MareeyaDolores Thu 18-Apr-13 06:37:01

I would expect the local Baptist church could send someone to do a Bible study with you, if you explained that your need for non-standard timings was such that you were about to sign up for JW training sessions. They're generally really good about nurturing new or wobbly Christians.

A chat with an RC priest might be worth thinking about too, especially if he can put you in touch with another mother who wants to look at each Sunday's Bible readings; JW are often told not to go back to the homes of committed Catholics (too good at awkward Scripture questions wink).

Branleuse Thu 18-Apr-13 06:52:59

i know someone who has recently left JW after being brought up in the religion. Her whole family including her parents have been made to abandon her because of it and it has been heartbreaking

stressedHEmum Thu 18-Apr-13 10:42:50

Bran, that's what happens when you leave. JWs practice shunning so people who leave lose their entire network of friends and, often, family. I was lucky because none of my family were JWs, I was a convert, so I at least had that to go back to. Lots of people are not so lucky.

Shunning is supposed to be about loving discipline and about keeping the congregation "clean", but it is unbelievably cruel.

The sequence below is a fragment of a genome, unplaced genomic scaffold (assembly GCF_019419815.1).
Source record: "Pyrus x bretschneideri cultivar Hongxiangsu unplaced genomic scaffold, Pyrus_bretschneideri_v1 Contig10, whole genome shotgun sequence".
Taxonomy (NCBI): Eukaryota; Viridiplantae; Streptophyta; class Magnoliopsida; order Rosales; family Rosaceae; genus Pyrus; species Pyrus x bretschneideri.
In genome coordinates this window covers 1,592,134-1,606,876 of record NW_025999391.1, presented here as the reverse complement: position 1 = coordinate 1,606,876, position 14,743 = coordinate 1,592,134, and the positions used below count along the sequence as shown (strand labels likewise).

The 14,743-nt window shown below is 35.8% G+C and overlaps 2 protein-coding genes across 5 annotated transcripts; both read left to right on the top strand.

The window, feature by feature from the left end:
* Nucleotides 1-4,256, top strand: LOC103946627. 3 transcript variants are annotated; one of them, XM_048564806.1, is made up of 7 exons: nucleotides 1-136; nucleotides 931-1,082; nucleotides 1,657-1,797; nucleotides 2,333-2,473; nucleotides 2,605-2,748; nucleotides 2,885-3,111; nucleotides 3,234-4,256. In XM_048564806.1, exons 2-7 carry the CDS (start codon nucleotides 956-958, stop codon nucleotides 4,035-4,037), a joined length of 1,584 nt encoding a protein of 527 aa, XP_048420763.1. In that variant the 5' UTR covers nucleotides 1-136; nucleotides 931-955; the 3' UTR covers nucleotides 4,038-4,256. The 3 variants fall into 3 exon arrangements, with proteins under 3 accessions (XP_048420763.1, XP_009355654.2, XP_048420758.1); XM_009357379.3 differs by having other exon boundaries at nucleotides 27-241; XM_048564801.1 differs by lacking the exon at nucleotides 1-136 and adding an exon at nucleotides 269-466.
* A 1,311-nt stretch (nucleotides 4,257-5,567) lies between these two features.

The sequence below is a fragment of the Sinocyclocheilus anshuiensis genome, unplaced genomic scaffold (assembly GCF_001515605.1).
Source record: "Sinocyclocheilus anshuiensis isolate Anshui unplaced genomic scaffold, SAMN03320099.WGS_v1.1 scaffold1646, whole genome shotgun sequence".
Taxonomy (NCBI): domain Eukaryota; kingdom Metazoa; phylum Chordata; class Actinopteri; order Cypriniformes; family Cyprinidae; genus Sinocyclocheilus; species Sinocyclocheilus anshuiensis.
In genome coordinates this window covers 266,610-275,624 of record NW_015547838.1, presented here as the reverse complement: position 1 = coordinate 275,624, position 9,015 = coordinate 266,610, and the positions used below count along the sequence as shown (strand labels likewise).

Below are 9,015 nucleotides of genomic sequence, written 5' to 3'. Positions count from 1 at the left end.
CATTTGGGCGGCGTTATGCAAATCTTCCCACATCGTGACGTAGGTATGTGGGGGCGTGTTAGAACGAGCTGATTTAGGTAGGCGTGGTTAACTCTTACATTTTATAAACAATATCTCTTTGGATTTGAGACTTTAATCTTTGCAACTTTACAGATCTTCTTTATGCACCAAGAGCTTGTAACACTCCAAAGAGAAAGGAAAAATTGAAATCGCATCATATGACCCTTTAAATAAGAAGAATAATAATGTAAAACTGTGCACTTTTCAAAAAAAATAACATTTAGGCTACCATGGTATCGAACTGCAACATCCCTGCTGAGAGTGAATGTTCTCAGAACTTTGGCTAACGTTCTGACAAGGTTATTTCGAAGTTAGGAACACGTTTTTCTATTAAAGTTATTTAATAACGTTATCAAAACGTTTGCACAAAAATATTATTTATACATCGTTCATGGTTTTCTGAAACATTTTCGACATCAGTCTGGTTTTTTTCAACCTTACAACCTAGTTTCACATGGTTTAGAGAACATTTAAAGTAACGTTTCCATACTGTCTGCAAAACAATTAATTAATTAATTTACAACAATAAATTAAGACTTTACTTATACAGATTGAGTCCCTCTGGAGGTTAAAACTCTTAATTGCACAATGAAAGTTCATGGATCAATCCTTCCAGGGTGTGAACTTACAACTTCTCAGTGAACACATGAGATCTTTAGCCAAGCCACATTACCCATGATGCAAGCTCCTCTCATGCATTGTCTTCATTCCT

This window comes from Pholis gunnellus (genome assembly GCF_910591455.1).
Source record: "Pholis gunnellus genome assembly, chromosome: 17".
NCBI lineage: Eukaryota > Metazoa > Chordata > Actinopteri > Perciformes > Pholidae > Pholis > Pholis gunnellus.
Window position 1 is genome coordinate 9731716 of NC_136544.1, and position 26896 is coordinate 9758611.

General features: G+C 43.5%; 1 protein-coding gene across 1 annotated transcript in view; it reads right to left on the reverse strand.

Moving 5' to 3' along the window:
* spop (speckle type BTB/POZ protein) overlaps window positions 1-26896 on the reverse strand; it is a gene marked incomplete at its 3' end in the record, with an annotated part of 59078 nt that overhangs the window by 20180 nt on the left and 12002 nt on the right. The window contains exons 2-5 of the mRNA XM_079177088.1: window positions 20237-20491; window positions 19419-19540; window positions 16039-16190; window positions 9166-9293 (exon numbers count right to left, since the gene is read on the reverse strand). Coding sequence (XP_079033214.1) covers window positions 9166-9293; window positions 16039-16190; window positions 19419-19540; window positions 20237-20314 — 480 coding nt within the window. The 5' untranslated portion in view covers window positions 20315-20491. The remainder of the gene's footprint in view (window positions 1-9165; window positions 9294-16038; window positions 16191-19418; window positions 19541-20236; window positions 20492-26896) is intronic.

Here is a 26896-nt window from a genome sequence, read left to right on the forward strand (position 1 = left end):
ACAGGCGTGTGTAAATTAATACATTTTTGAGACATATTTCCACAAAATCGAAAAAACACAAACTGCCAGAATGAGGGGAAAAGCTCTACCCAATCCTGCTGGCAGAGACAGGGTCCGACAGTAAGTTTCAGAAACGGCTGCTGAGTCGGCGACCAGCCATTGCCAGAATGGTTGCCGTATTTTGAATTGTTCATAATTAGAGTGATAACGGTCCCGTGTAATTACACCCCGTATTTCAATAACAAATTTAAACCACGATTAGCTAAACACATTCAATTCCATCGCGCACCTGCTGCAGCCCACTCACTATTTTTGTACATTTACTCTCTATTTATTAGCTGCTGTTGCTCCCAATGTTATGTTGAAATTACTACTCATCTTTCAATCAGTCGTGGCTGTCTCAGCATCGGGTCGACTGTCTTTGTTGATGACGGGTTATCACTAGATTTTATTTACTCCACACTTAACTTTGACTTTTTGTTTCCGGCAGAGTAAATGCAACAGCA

quizzywizz Sun 21-Apr-13 21:10:03

I went to the meeting the other weekend and it was a little odd!

Big thing that stood out was that they have different ideas about the Trinity.

All a bit confusing and lots of talk of demons and people being led astray. Not sure if I am seen as a bad influence!

People were mostly friendly - lots of hand shaking.

SilveryMoon Sun 21-Apr-13 21:22:54

My neighbour is a JW. She is very nice. Rather pushy about her views though. We have had a number of discussions about religion. I am unsure of whether I believe or not and what exactly i do believe or want to believe.
We had discussions about a range of things and she managed to push my views aside and dismiss them quite easily. Which is fine, because I'm only debating things and trying to understand.
She gives me magazines, she lends me dvd's for my dc's to watch, all fine, the dvd was quite nice, but I'd be wary.
She invites me to meetings and the like often, and although I said I'd think about it and I am open to hear anyone's view, I don't think I ever will.
Something about the pushiness makes me feel very uneasy.

MareeyaDolores Sun 21-Apr-13 22:25:42

Scripture and the mainstream doctrine of the Trinity

stressedHEmum Mon 22-Apr-13 10:35:40

There is a lot of talk about demons. Satan is prowling around like a hungry lion, waiting to pounce on any weakness and drag you away from the truth.

Any and all opposition is proof that you are on the right track and that Satan is worried that you are learning the truth. All sorts of things are connected to worshipping Satan and false religion - clinking glasses in a toast, saying bless you, listening to sacred music or music connected to other faiths...